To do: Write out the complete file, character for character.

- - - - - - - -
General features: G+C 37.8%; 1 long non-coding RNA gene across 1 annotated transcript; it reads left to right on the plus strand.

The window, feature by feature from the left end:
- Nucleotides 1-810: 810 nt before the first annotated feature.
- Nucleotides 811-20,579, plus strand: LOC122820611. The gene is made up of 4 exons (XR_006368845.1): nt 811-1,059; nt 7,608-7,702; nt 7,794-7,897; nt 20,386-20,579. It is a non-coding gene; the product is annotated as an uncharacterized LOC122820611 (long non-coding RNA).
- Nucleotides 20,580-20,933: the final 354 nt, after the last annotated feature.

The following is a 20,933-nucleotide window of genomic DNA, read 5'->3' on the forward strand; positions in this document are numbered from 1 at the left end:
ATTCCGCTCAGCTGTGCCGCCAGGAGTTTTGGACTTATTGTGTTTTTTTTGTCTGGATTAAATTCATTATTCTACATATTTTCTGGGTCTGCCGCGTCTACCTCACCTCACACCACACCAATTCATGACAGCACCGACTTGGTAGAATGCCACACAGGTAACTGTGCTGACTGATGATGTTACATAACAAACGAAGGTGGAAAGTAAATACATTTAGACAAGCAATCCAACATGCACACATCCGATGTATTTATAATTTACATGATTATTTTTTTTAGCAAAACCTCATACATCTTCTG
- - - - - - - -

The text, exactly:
General features: G+C 37.8%; 1 long non-coding RNA gene across 1 annotated transcript; it reads left to right on the plus strand.

The window, feature by feature from the left end:
- Nucleotides 1-810: 810 nt before the first annotated feature.
- Nucleotides 811-20,579, plus strand: LOC122820611. The gene is made up of 4 exons (XR_006368845.1): nt 811-1,059; nt 7,608-7,702; nt 7,794-7,897; nt 20,386-20,579. It is a non-coding gene; the product is annotated as an uncharacterized LOC122820611 (long non-coding RNA).
- Nucleotides 20,580-20,933: the final 354 nt, after the last annotated feature.

The following is a 20,933-nucleotide window of genomic DNA, read 5'->3' on the forward strand; positions in this document are numbered from 1 at the left end:
ATTCCGCTCAGCTGTGCCGCCAGGAGTTTTGGACTTATTGTGTTTTTTTTGTCTGGATTAAATTCATTATTCTACATATTTTCTGGGTCTGCCGCGTCTACCTCACCTCACACCACACCAATTCATGACAGCACCGACTTGGTAGAATGCCACACAGGTAACTGTGCTGACTGATGATGTTACATAACAAACGAAGGTGGAAAGTAAATACATTTAGACAAGCAATCCAACATGCACACATCCGATGTATTTATAATTTACATGATTATTTTTTTTAGCAAAACCTCATACATCTTCTG